Tactics on Building Authority and Encouraging Interdepartmental Learning in Hotel Sales

By Frances Moffett, HSMAI Editorial Content Director

Over the years, the roles of many professionals in the hospitality industry have evolved, and this has become much more apparent since the beginning of the pandemic. The way individuals are working has changed, along with the methods used to encourage talent to stick around. One of the top challenges impacting hotel sales, identified by the HSMAI Sales Advisory Board, is keeping sellers motivated, and one area the advisory board has been exploring is how the lack of authority among sales professionals may be affecting career satisfaction.

In addition, of continuing importance is the need for cross-training, ensuring sales professionals are well-versed in key marketing and revenue management issues. Recently, the advisory board explored ways to help build authority at work and encourage interdepartmental learning.

On Building Authority

Pat Kobela, CHA, regional director of sales at Chartwell Hotels, led the advisory board discussion. She said, “Oftentimes, various departments provide input about a piece of business, but no concrete answer is given, which leaves the sales manager or director of sales hanging. Someone has to make the ‘executive decision,’ and many times, they are taken to task for it afterwards. During the short-staffed times we are experiencing now, there is no time for that. [We must] review what could have gone better [in those scenarios] and how to improve as a group. The more we know, the better prepared we are to execute.”

Additional ideas from the group on building authority include the following:

  • Ensure communication will assist staff with business decisions and allow them to feel empowered to make decisions. Mentorship is key at all levels.
  • Constant communication and transparency between departments allows everyone to understand the operations and goals, leading to better collaboration and solutions. When the sales department is part of that and they understand the reasoning behind decisions, the SM/DOS can make better decisions. Be a generalist, with the understanding of a specialist, and know how and when to apply concepts.
  • Autonomy is important since some staff may be out of the office due to sickness and decisions need to be made in a timely manner.
  • Get back to the basics to ensure team members have a strong foundation to operate from.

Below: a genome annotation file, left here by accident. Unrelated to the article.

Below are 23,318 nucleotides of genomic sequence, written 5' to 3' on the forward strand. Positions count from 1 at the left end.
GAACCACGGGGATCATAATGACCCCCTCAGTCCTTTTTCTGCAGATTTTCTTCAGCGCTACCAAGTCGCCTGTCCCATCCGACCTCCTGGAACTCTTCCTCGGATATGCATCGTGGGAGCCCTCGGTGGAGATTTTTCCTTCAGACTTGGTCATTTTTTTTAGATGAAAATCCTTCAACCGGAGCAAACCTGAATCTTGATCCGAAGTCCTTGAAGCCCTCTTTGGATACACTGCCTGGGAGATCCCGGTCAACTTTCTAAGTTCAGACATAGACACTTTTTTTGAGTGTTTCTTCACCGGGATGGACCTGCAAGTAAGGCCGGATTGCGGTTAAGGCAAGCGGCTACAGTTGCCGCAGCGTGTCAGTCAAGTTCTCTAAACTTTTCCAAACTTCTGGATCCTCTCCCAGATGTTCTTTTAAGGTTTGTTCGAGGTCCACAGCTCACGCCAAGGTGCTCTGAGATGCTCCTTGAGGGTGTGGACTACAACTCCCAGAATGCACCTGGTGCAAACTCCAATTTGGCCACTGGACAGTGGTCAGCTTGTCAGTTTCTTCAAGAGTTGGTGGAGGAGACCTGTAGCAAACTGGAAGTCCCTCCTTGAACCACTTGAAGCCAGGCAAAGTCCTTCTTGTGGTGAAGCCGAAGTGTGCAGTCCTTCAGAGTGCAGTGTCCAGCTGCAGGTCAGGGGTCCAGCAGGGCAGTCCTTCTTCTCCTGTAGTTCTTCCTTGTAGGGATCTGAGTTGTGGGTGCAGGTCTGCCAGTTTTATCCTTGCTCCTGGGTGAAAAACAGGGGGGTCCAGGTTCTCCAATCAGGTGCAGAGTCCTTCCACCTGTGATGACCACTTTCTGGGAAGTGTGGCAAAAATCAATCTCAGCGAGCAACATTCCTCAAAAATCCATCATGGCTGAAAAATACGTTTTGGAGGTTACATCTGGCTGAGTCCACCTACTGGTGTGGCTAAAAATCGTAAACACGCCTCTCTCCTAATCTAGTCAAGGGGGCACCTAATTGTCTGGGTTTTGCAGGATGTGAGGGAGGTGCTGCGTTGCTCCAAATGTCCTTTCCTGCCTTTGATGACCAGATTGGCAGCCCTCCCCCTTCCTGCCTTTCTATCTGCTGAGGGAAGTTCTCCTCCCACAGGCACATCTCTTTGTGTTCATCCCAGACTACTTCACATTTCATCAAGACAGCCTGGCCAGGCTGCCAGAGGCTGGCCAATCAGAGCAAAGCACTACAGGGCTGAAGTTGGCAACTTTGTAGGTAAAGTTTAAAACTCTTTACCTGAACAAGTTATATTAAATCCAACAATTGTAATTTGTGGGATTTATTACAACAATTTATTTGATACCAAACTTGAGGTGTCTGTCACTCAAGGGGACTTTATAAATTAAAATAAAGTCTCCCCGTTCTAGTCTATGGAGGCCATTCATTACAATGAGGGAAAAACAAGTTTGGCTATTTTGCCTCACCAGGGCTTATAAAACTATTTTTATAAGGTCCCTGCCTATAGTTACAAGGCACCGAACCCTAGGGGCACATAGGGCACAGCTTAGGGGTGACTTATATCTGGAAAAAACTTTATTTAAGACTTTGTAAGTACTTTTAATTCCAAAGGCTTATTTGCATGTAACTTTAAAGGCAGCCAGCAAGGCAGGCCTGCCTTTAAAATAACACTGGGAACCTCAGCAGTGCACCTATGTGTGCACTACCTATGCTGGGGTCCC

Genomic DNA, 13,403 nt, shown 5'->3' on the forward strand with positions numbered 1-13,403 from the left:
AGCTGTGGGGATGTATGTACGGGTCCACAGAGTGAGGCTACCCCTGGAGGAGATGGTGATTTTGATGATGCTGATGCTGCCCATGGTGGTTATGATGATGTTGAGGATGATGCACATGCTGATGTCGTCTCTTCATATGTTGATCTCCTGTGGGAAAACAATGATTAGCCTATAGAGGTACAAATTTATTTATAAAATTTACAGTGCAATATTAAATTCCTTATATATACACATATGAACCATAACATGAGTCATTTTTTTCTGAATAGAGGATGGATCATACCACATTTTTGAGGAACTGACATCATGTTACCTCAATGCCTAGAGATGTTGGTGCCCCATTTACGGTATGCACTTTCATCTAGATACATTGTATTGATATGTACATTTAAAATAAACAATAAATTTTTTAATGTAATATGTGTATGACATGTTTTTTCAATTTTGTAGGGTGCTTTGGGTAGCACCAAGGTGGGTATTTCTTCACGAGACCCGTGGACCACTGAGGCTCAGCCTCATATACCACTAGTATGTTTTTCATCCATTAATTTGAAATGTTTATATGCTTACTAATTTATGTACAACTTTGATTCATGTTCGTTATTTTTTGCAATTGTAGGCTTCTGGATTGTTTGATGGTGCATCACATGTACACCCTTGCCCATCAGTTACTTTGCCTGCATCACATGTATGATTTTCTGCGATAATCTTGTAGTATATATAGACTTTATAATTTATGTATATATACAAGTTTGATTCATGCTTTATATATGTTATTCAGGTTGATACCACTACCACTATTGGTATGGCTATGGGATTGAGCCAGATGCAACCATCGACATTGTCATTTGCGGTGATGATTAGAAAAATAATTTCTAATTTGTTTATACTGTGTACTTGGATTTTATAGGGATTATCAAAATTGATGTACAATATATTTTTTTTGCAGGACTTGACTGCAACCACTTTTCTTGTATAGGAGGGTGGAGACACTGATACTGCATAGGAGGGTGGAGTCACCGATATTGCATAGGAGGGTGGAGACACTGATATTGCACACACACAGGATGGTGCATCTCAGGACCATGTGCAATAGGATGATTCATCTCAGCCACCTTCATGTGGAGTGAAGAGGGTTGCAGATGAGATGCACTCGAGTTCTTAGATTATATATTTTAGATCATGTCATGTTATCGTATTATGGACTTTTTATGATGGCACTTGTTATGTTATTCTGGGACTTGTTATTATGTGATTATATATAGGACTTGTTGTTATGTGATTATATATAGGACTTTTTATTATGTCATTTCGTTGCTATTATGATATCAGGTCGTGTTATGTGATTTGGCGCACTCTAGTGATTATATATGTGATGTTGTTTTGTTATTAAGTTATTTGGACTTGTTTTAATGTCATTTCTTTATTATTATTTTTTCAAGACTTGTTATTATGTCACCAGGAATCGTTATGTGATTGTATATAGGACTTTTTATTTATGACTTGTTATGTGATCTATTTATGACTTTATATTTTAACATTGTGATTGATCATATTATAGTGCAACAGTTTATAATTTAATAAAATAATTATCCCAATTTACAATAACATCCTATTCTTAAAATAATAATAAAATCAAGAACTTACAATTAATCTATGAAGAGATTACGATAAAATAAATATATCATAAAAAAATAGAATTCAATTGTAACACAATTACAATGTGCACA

• Schedule regular technical training on systems to increase familiarity. The use of technology and mastering the systems potentially allows for easier execution by fewer personnel. Answer the question before it is asked and write it down so everyone can see. The more in-tune the staff is with what is appropriate, the better the decision-making will be.
  • Set up training on how to collaborate and work across the team. Consider bringing in a consultant to lead it.
  • Promote training on resilience and making difficult decisions.

On Encouraging Interdepartmental Learning

  • Many branded properties budget to do programs, usually in the spring and the fall. Take advantage of those.
  • Launch a regular lunch-and-learn series with systems.
  • Have vendors host a quarterly download on how to use their tool.
  • Encourage HSMAI certifications for those who want to expand their skill sets.
  • Host weekly team leader calls across departments to limit the silos and help everyone understand the perspectives of those outside their department.
  • Build out individual development plans with employees that include cross-training goals.
  • Offer shadowing with individual development that interests staff or helps them learn different aspects of the business.

“There is nothing better than a smart salesperson and sales team who can take an inquiry and shape it into a well-rounded piece of business for all departments at the property or ‘sell’ it to a client for a better fit,” Kobela says. “A good SM/DOS should look at all sides when taking a piece of business. Revenue management has become the basis for many decisions, which is appropriate, but at the same time, if there is a compromise to be considered, it can still benefit the hotel as a whole. This is typically how new ideas come around. Then we, as a hotel team, are able to take that new idea or concept and market it both internally among the staff and externally to the universe.”

Categories: Sales, Talent and Leadership Development
Insight Type: Articles